NSF to Cull Food-grade Lubes List


Hundreds of lubricants stand to be dropped in three months from the world’s most widely recognized registry of food-grade products as NSF International, the organization maintaining the list, phases out products authorized at least five years ago by the U.S. Department of Agriculture.

And some sources say the industry may be ready for an even bigger change — creation of a certification program that would audit manufacturing plants and test samples taken randomly from the market. The proposal will be discussed at an Oct. 21 meeting of the Steering Committee of the NSF Nonfood Compounds Registration Program.

NSF International, a nonprofit safety organization based in Ann Arbor, Mich., first published its White List of Nonfood Compounds in 2001, after the USDA dropped its program. Lubricants are categorized as either H1 (deemed safe for incidental food contact) or H2 (lubricants with no food contact).

Richard Pinchin, marketing manager of industrial lubricants for Shell International Petroleum Co., plans to give a 40-minute presentation at the Oct. 21 meeting pitching the concept of a certification program that would supplement the existing product registration process. His proposal calls for auditing organizations to inspect plants producing food-grade lubes to ensure the integrity of the manufacturing and packaging processes. It also calls for random samples of products to be drawn from the marketplace and tested against their registered formulas.

Pinchin, who is based in the United Kingdom,said he will suggest the industry needs such a program because registration alone does not guarantee that all products are, in practice, what they claim to be.

From time to time, we suspect that every production batch of some lubricant products may not be made according to the registered formula, he said. Its also possible to have accidental cross-contamination of products during blending or packaging. Certainly, our own investigations of food-grade lubes and blending components indicate that not every supplier complies with the very high quality standards we might expect for products destined for use in food production machinery.

NSF floated the concept of a certification program after it took over the USDA registry but failed to win support. Both NLGI and ELGI also discussed such a program, but many marketers balked at costs, which would have been several times higher than the simple registration program. Pinchin believes there may now be enough interest to make such certification feasible.

Its all about timing, he said. At that time, I think many oil suppliers were still getting used to the idea of converting from the free USDA program to the NSF program, which included fees. It was, perhaps, over-reaching at that time to introduce a new program that went beyond that. But now there is a growing realization that, although the NSFregistration programhas advantages over theobsolete USDA scheme, some suppliers like ourselves recognize that there arefood and beverage manufacturersinterestedto havean even higher degree of assurance of the quality of lubes they use on their production and packaginglines.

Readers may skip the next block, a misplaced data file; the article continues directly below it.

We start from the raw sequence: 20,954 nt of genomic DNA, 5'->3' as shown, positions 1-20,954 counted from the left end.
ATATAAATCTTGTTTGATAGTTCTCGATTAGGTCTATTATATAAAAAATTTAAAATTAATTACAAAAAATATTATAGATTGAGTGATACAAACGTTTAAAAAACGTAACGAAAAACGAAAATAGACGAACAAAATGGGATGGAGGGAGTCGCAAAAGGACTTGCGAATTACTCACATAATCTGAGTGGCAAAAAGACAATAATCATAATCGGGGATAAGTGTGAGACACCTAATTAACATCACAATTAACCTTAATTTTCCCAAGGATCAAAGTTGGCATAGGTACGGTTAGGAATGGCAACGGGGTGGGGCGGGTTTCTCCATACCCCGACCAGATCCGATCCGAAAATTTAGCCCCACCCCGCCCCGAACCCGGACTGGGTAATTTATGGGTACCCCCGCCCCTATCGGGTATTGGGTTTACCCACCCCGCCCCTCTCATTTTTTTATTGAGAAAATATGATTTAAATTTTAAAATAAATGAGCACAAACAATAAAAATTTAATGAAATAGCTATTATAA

Since taking over the program, NSF has continued to list USDA-authorized products, while also adding new applicants which it registers. But the steering committee – representing suppliers, end-users and regulators – decided a year ago that NSF should drop products for which NSF had not received current documentation. Proponents of the change noted that the USDA’s Food Safety and Inspection Service, which ran the program, actually stopped listing products in 1998.

The steering committeecalled for the change to take place Jan. 1, 2004. Program Manager Kenji Yano said it makes sense to stop listing products that NSF has not itself registered.

These are products for which we dont have any formulary information, he explained. He added that formulas have undergone significant change in recent years so that it makes sense to purge products that may no longer be in use or that may have changed.

The NSF list includes approximately 3,000 lubricants, Yano said, 75 percent of which have been registered by NSF. That leaves upwards of 800 that stand to be dropped in three months. Marketers may apply to keep their products on the list by submitting formulary and labeling information along with a fee of $110 to $150 per product to NSF. Yano said the organization is receiving rollover applications, but that it appears that many listings will be dropped.

Yano noted that the USDA, which inspects meat processing facilities in the United States, has stated it will allow facilities to continue using products that get dropped by NSF if they show a letter of guarantee indicating self-certification.

As marketers of USDA-registered products confront the question of whether to roll over their registrations, some in the industry are renewing calls to expand NSFs program to one that does more than simply check formulas against lists of acceptable materials.

Yano said he expects the Steering Committee to decide by the end of this year whether to form a certification program.

I know that there are many companies that are interested in audits and I imagine that many are not, he said. Its hard to say which way they will go.

The agenda for the Oct. 21 Steering Committee meeting, and other information about the NSF Nonfood Compounds program, can be found at www.nsf.org/usda.

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